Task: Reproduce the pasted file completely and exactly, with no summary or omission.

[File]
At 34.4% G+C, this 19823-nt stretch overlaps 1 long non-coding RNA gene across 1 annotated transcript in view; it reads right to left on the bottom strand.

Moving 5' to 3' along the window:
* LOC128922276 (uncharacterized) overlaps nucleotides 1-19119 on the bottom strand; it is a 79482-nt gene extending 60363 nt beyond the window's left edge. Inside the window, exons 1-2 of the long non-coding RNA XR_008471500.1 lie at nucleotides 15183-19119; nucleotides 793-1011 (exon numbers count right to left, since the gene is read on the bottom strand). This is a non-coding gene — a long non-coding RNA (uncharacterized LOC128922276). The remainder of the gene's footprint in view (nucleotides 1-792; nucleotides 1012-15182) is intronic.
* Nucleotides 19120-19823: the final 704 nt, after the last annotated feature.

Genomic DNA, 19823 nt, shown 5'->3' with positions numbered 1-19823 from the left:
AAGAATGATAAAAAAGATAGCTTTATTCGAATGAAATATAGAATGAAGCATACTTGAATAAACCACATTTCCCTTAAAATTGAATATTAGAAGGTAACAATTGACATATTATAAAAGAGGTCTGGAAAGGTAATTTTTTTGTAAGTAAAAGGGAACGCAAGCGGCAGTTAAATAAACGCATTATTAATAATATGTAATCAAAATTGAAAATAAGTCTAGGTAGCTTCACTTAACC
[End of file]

At 34.4% G+C, this 19823-nt stretch overlaps 1 long non-coding RNA gene across 1 annotated transcript in view; it reads right to left on the bottom strand.

Moving 5' to 3' along the window:
* LOC128922276 (uncharacterized) overlaps nucleotides 1-19119 on the bottom strand; it is a 79482-nt gene extending 60363 nt beyond the window's left edge. Inside the window, exons 1-2 of the long non-coding RNA XR_008471500.1 lie at nucleotides 15183-19119; nucleotides 793-1011 (exon numbers count right to left, since the gene is read on the bottom strand). This is a non-coding gene — a long non-coding RNA (uncharacterized LOC128922276). The remainder of the gene's footprint in view (nucleotides 1-792; nucleotides 1012-15182) is intronic.
* Nucleotides 19120-19823: the final 704 nt, after the last annotated feature.

Genomic DNA, 19823 nt, shown 5'->3' with positions numbered 1-19823 from the left:
AAGAATGATAAAAAAGATAGCTTTATTCGAATGAAATATAGAATGAAGCATACTTGAATAAACCACATTTCCCTTAAAATTGAATATTAGAAGGTAACAATTGACATATTATAAAAGAGGTCTGGAAAGGTAATTTTTTTGTAAGTAAAAGGGAACGCAAGCGGCAGTTAAATAAACGCATTATTAATAATATGTAATCAAAATTGAAAATAAGTCTAGGTAGCTTCACTTAACC